Fighting for control of Libya between two rival governments is turning civilian neighborhoods into "battlegrounds," the International Committee of the Red Cross said Thursday.
"The humanitarian situation in and around Tripoli has deteriorated sharply over the past three weeks," the ICRC said. "Tripoli's basic services and infrastructure, such as hospitals and water pumping stations — which have already suffered from violence over the past eight years — are being weakened further."
The group said indiscriminate shelling was making it increasingly dangerous for medical workers to treat victims.
The United Nations estimates more than 35,000 people have fled their homes and are staying with relatives or hunkered down in public buildings.
U.N. officials evacuated 325 refugees from a government-run shelter after reports that some of the people living there had been attacked.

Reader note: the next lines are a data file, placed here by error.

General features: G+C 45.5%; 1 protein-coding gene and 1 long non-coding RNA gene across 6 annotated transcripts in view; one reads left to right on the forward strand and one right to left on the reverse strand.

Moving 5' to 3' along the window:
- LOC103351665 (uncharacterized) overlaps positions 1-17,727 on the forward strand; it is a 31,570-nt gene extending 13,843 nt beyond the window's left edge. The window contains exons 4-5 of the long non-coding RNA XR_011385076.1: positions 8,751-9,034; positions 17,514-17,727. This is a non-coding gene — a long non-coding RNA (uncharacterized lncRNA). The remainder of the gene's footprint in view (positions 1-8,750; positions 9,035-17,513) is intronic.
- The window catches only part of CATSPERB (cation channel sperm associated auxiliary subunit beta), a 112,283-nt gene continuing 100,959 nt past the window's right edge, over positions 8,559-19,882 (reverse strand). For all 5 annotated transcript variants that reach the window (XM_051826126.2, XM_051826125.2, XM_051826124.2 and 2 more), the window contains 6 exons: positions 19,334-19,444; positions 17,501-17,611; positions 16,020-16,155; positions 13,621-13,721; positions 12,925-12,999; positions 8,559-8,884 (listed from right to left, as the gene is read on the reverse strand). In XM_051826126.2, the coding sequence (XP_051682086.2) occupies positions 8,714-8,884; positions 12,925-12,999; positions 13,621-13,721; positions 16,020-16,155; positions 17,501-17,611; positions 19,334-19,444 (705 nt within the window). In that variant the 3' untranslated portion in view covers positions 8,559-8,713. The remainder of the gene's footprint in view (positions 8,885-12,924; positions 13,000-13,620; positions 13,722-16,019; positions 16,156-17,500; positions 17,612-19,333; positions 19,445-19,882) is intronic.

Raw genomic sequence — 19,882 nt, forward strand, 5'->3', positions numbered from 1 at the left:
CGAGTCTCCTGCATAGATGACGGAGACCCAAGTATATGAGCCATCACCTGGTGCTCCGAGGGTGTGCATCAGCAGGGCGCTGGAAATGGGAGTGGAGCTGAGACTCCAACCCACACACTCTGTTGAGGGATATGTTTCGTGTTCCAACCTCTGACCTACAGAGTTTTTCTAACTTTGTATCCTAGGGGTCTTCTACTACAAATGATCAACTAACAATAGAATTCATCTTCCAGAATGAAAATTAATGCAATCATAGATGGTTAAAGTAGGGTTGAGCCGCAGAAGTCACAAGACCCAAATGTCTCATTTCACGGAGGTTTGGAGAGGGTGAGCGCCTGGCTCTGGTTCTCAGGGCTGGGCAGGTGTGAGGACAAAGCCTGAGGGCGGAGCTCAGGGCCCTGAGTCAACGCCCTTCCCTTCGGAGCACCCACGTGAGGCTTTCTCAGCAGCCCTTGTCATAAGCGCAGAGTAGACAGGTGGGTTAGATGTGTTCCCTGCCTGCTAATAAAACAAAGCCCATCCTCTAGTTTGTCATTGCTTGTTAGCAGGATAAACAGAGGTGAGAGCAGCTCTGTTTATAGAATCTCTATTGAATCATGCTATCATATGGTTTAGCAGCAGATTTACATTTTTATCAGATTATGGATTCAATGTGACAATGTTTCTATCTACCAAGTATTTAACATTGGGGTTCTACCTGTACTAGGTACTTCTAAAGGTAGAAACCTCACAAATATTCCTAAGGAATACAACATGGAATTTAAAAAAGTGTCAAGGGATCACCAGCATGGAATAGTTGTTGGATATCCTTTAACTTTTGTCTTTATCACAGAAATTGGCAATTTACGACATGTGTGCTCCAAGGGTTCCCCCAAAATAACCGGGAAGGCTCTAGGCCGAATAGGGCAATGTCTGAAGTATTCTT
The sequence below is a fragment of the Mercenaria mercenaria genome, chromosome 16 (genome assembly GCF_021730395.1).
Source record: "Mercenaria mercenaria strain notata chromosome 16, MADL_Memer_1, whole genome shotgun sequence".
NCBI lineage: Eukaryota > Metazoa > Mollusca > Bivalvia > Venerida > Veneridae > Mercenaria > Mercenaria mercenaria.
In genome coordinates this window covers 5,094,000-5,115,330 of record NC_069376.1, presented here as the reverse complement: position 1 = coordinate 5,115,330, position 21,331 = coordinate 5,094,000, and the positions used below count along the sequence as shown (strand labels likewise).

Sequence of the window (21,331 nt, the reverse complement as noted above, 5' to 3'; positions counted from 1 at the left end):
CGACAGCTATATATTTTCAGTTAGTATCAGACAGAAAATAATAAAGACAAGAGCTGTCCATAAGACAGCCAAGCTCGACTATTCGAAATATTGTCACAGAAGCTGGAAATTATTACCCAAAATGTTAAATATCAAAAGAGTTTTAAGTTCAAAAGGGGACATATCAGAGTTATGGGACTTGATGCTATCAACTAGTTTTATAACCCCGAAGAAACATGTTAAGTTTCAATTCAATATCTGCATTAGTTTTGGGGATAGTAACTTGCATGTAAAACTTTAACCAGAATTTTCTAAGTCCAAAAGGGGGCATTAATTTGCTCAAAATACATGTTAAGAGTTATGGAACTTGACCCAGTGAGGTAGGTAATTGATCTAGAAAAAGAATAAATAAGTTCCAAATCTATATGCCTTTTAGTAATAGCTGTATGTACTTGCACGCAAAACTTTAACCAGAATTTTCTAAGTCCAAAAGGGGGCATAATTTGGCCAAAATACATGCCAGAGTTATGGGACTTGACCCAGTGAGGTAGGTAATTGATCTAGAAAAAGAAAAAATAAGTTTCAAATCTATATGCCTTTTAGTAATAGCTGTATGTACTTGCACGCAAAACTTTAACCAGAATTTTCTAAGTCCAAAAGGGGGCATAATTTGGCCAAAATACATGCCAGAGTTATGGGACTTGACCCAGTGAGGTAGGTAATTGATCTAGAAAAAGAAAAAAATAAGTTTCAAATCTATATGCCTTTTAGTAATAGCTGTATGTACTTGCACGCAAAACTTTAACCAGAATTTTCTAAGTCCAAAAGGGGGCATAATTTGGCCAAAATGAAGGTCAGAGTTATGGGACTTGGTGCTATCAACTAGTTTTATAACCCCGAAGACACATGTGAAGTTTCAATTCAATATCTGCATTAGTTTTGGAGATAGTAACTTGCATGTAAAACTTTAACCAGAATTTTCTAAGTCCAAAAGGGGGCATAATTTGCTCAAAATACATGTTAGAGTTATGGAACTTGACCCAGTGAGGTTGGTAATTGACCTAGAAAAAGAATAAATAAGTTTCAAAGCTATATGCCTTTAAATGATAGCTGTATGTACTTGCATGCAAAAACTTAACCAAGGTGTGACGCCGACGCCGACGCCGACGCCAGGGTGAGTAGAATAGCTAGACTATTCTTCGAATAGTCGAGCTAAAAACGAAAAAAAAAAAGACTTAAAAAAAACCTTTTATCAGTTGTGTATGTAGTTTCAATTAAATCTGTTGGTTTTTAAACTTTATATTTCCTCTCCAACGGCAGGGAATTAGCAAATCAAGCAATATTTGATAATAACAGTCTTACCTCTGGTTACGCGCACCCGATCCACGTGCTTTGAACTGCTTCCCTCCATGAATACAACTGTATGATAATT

The Libyan government has asked the Security Council to send a team of experts to Tripoli to investigate alleged attacks on civilians.
Elmahdi Elmajerbi, Libya's U.N. ambassador, circulated a letter blaming the attacks on forces loyal to Gen. Khalifa Haftar, the Libyan strongman who has set up a government in the east and sent his fighters to try to take Tripoli from the internationally backed government of Prime Minister Fayez al-Sarraj.
The White House said President Donald Trump telephoned Haftar last week and talked about "a shared vision for Libya's transition to a stable, democratic political system."
Bloomberg News reported that several White House officials said Trump endorsed the general's assault on Tripoli and his efforts to try to take over the country.
Trump's alleged backing of Haftar would directly contradict Secretary of State Mike Pompeo's declaration earlier this month. Pompeo said the United States has "made it clear that we oppose the military offensive by Khalifa Haftar's forces and urge the immediate halt to these military operations against the Libyan capital."